Medicine in the Graeco-Roman world researched and written by library volunteer Ken Smith.
Over time, the Greek-Roman doctor Claudius Galen (129-c.216 AD) has become one of the best-remembered figures of the classical world. Thus, I was surprised to see that Salisbury Cathedral library has only three copies of his works in their catalogue. From this, I assume that the subject matter, i.e. medicine, was not of particular interest or relevance to the majority of donors to the library. It is possible that the Galenic books in the library reflect the more diverse interests of Bishop Seth Ward who was also an astronomer and mathematician and gifted some three hundred books to the library following his death in 1689.
Claudius Galen was born in Pergamon (now Bergama in Turkey) into a relatively wealthy family. His education involved travel to various places in the ancient world, including Alexandria, where medicine was studied. When he was older, Galen moved to Rome where he served prominent members of Roman society before becoming personal physician to several Roman emperors. Galen’s medical training was influenced by the ideas of the ancient Greek doctor Hippocrates. Hippocrates had systemised the belief in Humourism in ancient Greece. This idea advocated that a balance existed in all human bodies between four humours or liquids: blood, black bile, yellow bile and phlegm. The theory held that each person’s ratio of these humours was specific to them.
In his medical practice, Galen promoted and extended this idea. Whilst Hippocrates had taught that imbalances in the humours affected human moods, Galen took this further to suggest that such imbalances corresponded with a particular human temperament. Thus, an excess of blood produces a sanguine personality (extroverted and social). An excess of black bile produces a melancholic temperament (creative, kind and considerate) whereas too much yellow bile produces a choleric individual (energetic, passionate and charismatic). Finally, an excess of phlegm produces a phlegmatic person (dependable, kind and affectionate). It is worth noting that modern usage of these terms often differ from these definitions, i.e. melancholic has a less positive meaning today. Although these imbalances produced an individual’s personality, other imbalances could produce ill health. So a sanguine personality, if producing too much phlegm, or too little yellow bile, could become ill.
Galen based many of his treatments on these beliefs, advocating bleeding, and the use of emetics or purging to re-balance the ratio of humours. His experience as a young man working in an asclepion (a spa or sanitorium) in Pergamon, where doctor/priests used sacred snakes to treat patients, along with rest, bathing and good diet, added to his repertoire of techniques. His later experience of being physician to the gladiators also increased his skills in dealing with traumatic wounds. He referred to some of the more serious wounds as offering “windows into the body”. His treatments seem to have been effective, as it was recorded that only five deaths occurred amongst the gladiators whilst he was physician, compared to sixty deaths under his predecessor.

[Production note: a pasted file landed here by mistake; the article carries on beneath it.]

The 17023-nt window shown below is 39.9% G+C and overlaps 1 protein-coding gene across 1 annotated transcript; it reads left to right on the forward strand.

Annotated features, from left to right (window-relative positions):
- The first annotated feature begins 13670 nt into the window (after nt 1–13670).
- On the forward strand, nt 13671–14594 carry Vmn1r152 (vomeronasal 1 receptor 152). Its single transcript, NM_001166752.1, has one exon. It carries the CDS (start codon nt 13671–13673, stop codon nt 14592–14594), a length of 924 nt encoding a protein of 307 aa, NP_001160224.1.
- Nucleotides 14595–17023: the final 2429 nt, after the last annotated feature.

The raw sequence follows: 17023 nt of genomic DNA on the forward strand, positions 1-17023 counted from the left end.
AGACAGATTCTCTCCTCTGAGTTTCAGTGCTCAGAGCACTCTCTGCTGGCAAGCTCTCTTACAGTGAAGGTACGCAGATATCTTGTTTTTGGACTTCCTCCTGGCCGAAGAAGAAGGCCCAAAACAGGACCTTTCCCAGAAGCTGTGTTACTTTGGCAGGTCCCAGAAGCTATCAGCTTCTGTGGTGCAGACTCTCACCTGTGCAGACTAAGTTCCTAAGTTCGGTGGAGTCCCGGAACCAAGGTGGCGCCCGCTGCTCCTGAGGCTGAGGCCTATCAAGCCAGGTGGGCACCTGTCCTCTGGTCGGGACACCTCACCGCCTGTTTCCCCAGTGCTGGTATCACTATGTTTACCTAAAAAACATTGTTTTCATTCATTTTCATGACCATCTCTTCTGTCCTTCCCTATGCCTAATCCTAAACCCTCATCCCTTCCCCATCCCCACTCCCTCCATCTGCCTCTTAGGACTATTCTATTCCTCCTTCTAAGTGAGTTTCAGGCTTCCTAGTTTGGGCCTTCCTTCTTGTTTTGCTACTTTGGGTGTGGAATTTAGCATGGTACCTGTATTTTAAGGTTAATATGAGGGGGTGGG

Galen lived at a time when human dissection was forbidden by religious laws. To satisfy his fascination with anatomy he dissected animals instead, particularly monkeys and pigs. Although this experience was useful, his reliance on animal dissection meant that he made some errors in his beliefs about how human bodies worked. For example, although he was the first physician to recognise the difference between venous (dark) and arterial (bright) blood, he incorrectly surmised that the blood flowed around the body in two distinct one-way systems rather than a single unified circulatory system.
Galen regarded himself as much a philosopher as a physician and wrote widely on topics as diverse as anatomy, logic, physiology, pathology, neurology and philosophy. For example, he was not only able to show the difference between motor and sensory nerves, but also how agonist and antagonist muscles worked. He also developed a theory of a tri-partite soul and treated people suffering from psychological problems with counselling.
After the fall of the Roman Empire in the west, the study of Galen’s works declined as few Latin scholars could then read Hebrew. However, in Byzantium, Galen’s books continued to be studied and after about 750AD Arab Muslim scholars began to translate and use Galenic texts. The Arab doctors did not accept Galen’s ideas uncritically, but incorporated them into their practices with experimentation. Thus, it was that in 1221, Ibn-al-Nafis discovered the pulmonary circulation disproving Galen’s theory of the heart. From the 11th century onwards, Latin translations of Arabic medical texts began to appear in the west. Textbooks such as Ibn Sina’s “Canon of Medicine” became the mainstays of medical training in universities. The Cathedral library has a magnificent 2-volume edition of this work dating from 1595.
The final defeat of Galenism came in the Renaissance when anatomists such as Vesalius were able to disprove many of Galen’s assertions. Famously this included Vesalius’ inability to find, after repeated dissections, the pores that Galen had said existed between the two sides of the human heart. Some Galenic ideas did persist well into the 19th century. These included the practice of bloodletting as a remedy for many ailments and the idea of “miasma” or gaseous exhalations from drains and swamps as being the cause of infectious disease. It is difficult to find another individual who, despite some errors, has had a more profound effect on the development of western medicine than Claudius Galen.